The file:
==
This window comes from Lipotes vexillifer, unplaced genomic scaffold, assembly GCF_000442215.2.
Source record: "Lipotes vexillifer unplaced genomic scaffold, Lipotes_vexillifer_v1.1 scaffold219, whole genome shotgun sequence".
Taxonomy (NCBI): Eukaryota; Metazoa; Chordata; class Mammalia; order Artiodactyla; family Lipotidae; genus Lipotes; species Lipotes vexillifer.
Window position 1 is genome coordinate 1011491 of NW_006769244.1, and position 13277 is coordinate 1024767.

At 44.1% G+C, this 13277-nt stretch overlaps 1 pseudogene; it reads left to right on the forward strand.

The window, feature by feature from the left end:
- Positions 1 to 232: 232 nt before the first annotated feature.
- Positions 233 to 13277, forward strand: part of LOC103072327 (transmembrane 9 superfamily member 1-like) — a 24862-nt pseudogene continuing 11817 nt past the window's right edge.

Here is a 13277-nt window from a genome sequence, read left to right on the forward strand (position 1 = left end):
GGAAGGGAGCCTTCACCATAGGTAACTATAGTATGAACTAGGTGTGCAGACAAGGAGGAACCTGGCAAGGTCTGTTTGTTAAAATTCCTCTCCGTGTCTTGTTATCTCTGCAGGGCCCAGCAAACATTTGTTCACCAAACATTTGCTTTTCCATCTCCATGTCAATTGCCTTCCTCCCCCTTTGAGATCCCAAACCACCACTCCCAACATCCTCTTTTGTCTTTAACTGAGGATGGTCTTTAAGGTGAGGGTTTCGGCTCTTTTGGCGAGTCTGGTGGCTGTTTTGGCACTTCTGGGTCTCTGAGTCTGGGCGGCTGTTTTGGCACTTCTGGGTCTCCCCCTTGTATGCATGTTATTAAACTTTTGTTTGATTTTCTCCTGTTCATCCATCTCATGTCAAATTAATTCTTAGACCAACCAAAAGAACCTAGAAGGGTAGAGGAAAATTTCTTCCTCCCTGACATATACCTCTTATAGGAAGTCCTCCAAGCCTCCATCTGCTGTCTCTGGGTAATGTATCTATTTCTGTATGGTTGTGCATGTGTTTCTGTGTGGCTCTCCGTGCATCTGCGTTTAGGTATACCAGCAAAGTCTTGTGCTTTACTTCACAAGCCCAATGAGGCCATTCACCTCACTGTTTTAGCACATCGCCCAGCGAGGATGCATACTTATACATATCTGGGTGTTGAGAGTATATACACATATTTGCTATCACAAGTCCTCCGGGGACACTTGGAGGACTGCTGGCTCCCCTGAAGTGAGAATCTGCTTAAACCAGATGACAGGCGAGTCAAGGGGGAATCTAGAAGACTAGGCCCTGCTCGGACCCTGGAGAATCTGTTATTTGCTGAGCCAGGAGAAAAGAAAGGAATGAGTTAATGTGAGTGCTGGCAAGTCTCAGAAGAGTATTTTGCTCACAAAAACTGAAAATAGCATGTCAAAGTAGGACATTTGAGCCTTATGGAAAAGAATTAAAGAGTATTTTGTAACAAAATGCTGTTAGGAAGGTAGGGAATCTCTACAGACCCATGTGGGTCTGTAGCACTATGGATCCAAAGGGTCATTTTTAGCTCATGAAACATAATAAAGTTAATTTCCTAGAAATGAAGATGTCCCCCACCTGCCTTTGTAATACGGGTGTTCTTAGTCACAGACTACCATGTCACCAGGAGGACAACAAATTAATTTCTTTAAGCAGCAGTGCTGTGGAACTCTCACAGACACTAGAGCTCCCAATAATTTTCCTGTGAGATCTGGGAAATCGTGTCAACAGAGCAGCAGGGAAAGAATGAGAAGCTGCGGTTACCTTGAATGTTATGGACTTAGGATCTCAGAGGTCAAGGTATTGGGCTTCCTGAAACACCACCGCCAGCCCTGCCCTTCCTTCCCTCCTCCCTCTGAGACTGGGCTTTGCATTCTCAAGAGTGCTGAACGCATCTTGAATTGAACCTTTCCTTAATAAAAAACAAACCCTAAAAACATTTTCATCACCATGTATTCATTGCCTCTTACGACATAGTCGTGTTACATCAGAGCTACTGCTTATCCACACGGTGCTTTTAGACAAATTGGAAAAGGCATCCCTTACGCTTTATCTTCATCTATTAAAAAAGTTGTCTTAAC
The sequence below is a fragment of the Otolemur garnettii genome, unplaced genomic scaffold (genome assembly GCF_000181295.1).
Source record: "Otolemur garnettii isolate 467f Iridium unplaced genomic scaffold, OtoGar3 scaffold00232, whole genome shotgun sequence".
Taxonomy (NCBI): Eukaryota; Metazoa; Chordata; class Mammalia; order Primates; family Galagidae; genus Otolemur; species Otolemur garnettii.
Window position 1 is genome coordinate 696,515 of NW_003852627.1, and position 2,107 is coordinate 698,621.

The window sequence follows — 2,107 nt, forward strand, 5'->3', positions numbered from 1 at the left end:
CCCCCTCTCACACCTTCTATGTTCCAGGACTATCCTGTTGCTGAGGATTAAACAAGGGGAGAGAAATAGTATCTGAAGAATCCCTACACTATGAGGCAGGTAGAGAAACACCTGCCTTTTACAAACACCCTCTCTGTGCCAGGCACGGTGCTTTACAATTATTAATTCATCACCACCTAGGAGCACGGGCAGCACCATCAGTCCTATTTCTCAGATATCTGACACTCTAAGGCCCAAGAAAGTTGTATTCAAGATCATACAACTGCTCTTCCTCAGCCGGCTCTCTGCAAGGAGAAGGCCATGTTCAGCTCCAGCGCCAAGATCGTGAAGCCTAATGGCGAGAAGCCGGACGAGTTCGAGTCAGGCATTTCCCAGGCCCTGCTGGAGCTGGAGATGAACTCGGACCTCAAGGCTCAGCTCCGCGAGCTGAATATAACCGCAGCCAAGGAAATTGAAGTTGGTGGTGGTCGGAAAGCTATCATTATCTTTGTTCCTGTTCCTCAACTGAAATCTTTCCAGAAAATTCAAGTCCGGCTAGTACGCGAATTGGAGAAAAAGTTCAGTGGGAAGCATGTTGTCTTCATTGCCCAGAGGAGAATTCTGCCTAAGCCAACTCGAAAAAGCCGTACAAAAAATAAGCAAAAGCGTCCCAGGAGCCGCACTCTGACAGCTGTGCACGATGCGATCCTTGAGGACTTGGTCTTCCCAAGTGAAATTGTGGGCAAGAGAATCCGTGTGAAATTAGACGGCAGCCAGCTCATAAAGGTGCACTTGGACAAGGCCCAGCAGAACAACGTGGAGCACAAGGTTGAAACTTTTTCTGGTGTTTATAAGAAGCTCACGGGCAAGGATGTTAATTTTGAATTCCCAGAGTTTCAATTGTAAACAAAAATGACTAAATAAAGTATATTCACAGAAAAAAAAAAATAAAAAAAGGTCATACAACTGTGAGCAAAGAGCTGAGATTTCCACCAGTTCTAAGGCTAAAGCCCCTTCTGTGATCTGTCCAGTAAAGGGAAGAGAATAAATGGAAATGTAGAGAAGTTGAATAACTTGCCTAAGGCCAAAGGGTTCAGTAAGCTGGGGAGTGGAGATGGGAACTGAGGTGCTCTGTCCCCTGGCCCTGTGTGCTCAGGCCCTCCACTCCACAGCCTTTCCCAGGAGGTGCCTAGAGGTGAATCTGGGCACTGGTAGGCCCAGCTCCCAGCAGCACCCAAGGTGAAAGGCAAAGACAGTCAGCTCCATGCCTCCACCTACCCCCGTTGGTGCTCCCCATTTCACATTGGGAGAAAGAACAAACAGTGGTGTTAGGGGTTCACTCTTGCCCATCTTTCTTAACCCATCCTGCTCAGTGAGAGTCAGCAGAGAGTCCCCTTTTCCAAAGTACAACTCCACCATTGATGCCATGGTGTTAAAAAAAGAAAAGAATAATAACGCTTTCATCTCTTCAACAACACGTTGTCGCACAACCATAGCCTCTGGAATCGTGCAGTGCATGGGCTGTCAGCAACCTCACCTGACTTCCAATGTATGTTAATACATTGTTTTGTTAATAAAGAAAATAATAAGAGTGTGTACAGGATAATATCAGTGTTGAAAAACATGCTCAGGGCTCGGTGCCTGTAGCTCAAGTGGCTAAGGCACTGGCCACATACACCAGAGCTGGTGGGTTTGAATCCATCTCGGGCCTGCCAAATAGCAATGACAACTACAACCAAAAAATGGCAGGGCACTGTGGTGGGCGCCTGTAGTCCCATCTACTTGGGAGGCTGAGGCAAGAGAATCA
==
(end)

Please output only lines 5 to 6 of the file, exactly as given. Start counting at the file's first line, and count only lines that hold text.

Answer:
At 44.1% G+C, this 13277-nt stretch overlaps 1 pseudogene; it reads left to right on the forward strand.

The window, feature by feature from the left end: